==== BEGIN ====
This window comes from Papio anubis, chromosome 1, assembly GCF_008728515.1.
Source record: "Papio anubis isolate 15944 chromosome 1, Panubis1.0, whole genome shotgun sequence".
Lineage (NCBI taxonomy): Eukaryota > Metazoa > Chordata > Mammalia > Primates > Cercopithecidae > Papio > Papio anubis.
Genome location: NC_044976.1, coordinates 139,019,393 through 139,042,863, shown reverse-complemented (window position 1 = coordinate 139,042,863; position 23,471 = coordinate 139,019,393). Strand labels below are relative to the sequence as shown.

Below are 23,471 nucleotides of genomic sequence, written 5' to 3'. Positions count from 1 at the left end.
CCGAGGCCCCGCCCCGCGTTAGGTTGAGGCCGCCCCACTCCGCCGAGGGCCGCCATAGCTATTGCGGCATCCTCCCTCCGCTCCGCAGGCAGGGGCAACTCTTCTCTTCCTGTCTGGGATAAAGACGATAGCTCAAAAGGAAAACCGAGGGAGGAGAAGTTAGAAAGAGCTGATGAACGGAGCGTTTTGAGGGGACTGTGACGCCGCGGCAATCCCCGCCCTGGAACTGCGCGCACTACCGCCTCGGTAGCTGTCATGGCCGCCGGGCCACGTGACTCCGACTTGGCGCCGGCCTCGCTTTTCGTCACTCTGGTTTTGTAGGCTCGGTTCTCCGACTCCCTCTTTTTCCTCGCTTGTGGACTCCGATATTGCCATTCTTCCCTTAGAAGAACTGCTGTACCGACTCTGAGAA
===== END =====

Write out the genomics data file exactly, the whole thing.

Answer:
This window comes from Papio anubis, chromosome 1, assembly GCF_008728515.1.
Source record: "Papio anubis isolate 15944 chromosome 1, Panubis1.0, whole genome shotgun sequence".
Lineage (NCBI taxonomy): Eukaryota > Metazoa > Chordata > Mammalia > Primates > Cercopithecidae > Papio > Papio anubis.
Genome location: NC_044976.1, coordinates 139,019,393 through 139,042,863, shown reverse-complemented (window position 1 = coordinate 139,042,863; position 23,471 = coordinate 139,019,393). Strand labels below are relative to the sequence as shown.

Below are 23,471 nucleotides of genomic sequence, written 5' to 3'. Positions count from 1 at the left end.
CCGAGGCCCCGCCCCGCGTTAGGTTGAGGCCGCCCCACTCCGCCGAGGGCCGCCATAGCTATTGCGGCATCCTCCCTCCGCTCCGCAGGCAGGGGCAACTCTTCTCTTCCTGTCTGGGATAAAGACGATAGCTCAAAAGGAAAACCGAGGGAGGAGAAGTTAGAAAGAGCTGATGAACGGAGCGTTTTGAGGGGACTGTGACGCCGCGGCAATCCCCGCCCTGGAACTGCGCGCACTACCGCCTCGGTAGCTGTCATGGCCGCCGGGCCACGTGACTCCGACTTGGCGCCGGCCTCGCTTTTCGTCACTCTGGTTTTGTAGGCTCGGTTCTCCGACTCCCTCTTTTTCCTCGCTTGTGGACTCCGATATTGCCATTCTTCCCTTAGAAGAACTGCTGTACCGACTCTGAGAA